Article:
14 Best Hikes in Arches National Park

There are plenty of stunning National Parks all over America and Arches National Park is just one of them. In fact, it’s one of the highlights of Utah. Arches National Park offers great landscapes of arches and incredible rock formations. There are tons of short walks, long hikes, and even a couple of canyoneering routes throughout the park that are just waiting to be explored.

Top Arches National Park Hikes

Top Arches National Park Hikes

The drive along through the park is stunning, but why just drive through it when you can get up close and personal with some of the magnificent sandstone fins, famous arches, and steep canyons. The place itself might remind you of Bryce Canyon due to the sandstone and the amazing red-orange colors.

If you have a day or two to explore the park you’ll want to take a look at our list of the 14 best hikes in Arches National Park so you can decide which one needs to be explored first.

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Delicate Arch Trail

Delicate Arch Trail in Arches National Park

Delicate Arch is a spectacle that many visitors want to see when coming to Arches National Park. It’s Utah’s most recognizable natural arches. The trail is heavily trafficked and will take you along a partially paved path all the way to the arch, so you get to see it in all its glory. The trail to see Delicate Arch is a 4.8 km roundtrip and climbs 146m.

The trail is a steady uphill climb where you will pass Wolfe Ranch cabin and a wall of Ute Indian petroglyphs. There is no shade along this trail so make sure to bring plenty of water especially if you are hiking in the summer months. For the best views of this trail arrive early as parking is limited.

The path leading to the Lower Delicate Arch viewpoint is wide and has a hardened surface making it perfect for those in wheelchairs. From this viewpoint, you’ll be able to see Delicate Arch at the top of a distant rock wall.

  • Trail length: 4.8 km
  • Difficulty Level: Moderate
  • Elevation Gain: 146 m
  • Parking: Wolfe Ranch Parking Lot

Landscape Arch Trail

Landscape Arch Trail in Arches National Park

One of the world’s longest stone spans, Landscape Arch stretches an impressive 306ft (93.3m) across the sky which is longer than a football field. The arches are constantly changing and in 1991 a large section on Landscape Arch fell from the bottom of the arch. You can still see the remnants of it today.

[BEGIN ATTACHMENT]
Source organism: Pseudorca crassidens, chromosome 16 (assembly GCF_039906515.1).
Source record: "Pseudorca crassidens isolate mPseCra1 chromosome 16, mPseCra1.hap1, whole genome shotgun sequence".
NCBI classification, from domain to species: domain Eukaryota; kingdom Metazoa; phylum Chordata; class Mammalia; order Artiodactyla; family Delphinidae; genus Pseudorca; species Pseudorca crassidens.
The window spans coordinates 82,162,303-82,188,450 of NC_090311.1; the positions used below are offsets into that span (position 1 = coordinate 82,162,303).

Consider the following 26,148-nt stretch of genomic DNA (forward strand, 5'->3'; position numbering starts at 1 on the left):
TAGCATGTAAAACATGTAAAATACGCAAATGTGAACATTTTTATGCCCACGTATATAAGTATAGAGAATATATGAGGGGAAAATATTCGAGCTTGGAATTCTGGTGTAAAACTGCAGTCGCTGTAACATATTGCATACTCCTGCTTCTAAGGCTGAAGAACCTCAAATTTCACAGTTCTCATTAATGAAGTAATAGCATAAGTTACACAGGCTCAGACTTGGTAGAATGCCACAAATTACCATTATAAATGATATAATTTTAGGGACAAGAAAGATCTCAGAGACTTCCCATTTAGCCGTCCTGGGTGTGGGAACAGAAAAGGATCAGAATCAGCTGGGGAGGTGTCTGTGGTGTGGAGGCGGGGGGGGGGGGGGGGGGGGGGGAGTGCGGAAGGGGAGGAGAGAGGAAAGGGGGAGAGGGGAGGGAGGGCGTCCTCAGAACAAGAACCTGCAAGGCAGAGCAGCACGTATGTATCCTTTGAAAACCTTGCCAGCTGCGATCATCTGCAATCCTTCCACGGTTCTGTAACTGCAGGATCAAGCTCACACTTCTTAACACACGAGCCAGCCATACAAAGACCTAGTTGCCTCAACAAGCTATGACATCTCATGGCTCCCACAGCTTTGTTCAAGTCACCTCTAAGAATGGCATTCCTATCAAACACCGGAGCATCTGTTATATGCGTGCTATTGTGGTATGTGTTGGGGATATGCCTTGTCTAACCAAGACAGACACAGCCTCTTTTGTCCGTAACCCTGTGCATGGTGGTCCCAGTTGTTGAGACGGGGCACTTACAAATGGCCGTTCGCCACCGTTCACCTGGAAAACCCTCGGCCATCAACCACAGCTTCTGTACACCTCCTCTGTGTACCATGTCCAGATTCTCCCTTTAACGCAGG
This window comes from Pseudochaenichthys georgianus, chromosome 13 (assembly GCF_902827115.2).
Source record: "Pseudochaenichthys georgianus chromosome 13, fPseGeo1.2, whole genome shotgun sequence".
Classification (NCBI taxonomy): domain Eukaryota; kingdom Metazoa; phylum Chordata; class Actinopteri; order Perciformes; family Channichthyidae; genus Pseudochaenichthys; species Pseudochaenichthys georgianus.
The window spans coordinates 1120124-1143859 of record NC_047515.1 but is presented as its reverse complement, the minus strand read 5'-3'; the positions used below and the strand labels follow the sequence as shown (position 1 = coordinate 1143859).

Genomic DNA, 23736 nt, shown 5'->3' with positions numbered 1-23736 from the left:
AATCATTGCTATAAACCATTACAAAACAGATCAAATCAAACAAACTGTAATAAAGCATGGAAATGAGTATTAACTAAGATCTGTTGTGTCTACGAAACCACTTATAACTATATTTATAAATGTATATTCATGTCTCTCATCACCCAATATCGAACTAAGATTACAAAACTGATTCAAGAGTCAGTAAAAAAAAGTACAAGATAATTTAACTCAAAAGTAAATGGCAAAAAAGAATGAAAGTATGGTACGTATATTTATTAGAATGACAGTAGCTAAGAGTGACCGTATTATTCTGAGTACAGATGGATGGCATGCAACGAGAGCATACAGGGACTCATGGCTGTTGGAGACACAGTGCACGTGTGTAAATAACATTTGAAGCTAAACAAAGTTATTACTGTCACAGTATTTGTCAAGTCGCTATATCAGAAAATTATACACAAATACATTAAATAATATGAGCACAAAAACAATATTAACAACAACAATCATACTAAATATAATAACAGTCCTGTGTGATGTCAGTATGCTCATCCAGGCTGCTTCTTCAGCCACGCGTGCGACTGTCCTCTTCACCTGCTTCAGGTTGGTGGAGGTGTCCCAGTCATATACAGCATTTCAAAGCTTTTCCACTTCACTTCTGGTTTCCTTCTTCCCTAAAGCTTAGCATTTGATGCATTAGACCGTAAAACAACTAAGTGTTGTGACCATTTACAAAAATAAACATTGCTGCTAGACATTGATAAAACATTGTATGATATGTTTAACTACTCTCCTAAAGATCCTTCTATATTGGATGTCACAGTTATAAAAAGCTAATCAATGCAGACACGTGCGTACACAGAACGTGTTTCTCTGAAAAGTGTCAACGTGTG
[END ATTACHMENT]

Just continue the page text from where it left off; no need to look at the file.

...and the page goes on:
The trail itself is relatively flat with hardpacked surfaces to walk on. There are a few moderate ups and downhills but nothing significant. The trail path changes to a sandy surface after the Landscape Arch viewpoint.

Landscape Arch is part of the Devils Garden section of Arches National Park. The trail to Landscape Arch passes through tall fins, a narrow rock wall which eventually forms the Signature Arches before opening up to reveal Landscape Arch. It’s the perfect trail for families and intrepid adventures looking for a relatively easy hike with a spectacular view at the end of it.

  • Trail Length: 3.1 km
  • Difficulty Level: Easy
  • Elevation Gain: 77m
  • Parking: Devils Garden Parking Lot

Tower Arch Trail

Tower Arch Hike in Arches National Park

Tower Arch is one of the most secluded arches, hidden behind the Klondike Bluffs, in Arches National Park. The Tower Arch trail is a great way to escape the crowds and enjoy the tranquility of nature. Just under halfway between the beginning of the trail and Tower Arch is the monument known as the Marching Men. The Marching Men are a series of tall, thin towers atop the fin in rows, and have been likened to a row of soldiers standing to attention.

As this is quite a secluded route you will want to bring plenty of water and make sure you are prepared for the hike. The arch itself is large and spans 92-foot and well worth the challenge to view it. Its impressive size, presence, and depth are befitting for an Olympic Palace.

  • Trail Length: 4.2 km
  • Difficulty Level: Moderate to Hard
  • Elevation Gain: 183m
  • Parking: Sandy Parking Area

Park Avenue Trail

Park Avene Trail in Arches National Park

There are no arches on the Park Avenue trail however, it showcases some of the weirdest and most wonderful rock formations Arches National Park has to offer. After passing the visitor center and climbing steeply along switchback roads, the first part of the park you’ll see is Park Avenue and the Courthouse Towers.

The Park Avenue trail can be done as an out and back or as a one-way hike from Park Avenue viewpoint to Courthouse Towers viewpoint. If you decide to do the one-way hike you’ll need to arrange transport to drop you off and pick you up. The hike to Park Avenue viewpoint is relatively flat and paved. After this viewpoint, there is a steep descent into a vast canyon. The sheer walls of the canyon often remind visitors of buildings lining a big city street.

The trail continues through the canyon and on to Courthouse Towers. Along this trail, you will get a 360-degree view of La Sal Mountains in the east and distinctive formations like Three Gossips, Sheep Rock, and The Organ.

  • Trail Length: 3.2 km
  • Difficulty Level: Easy
  • Elevation Gain: 98 m
  • Parking: Park Avenue Parking Area

Primitive Trail

Part of the Devil’s Garden, the Primitive Loop Trail is an alternative loop to or from Double O Arch. The whole loop will take roughly three to four hours and is one of the longest maintained trails in the Arches National Park.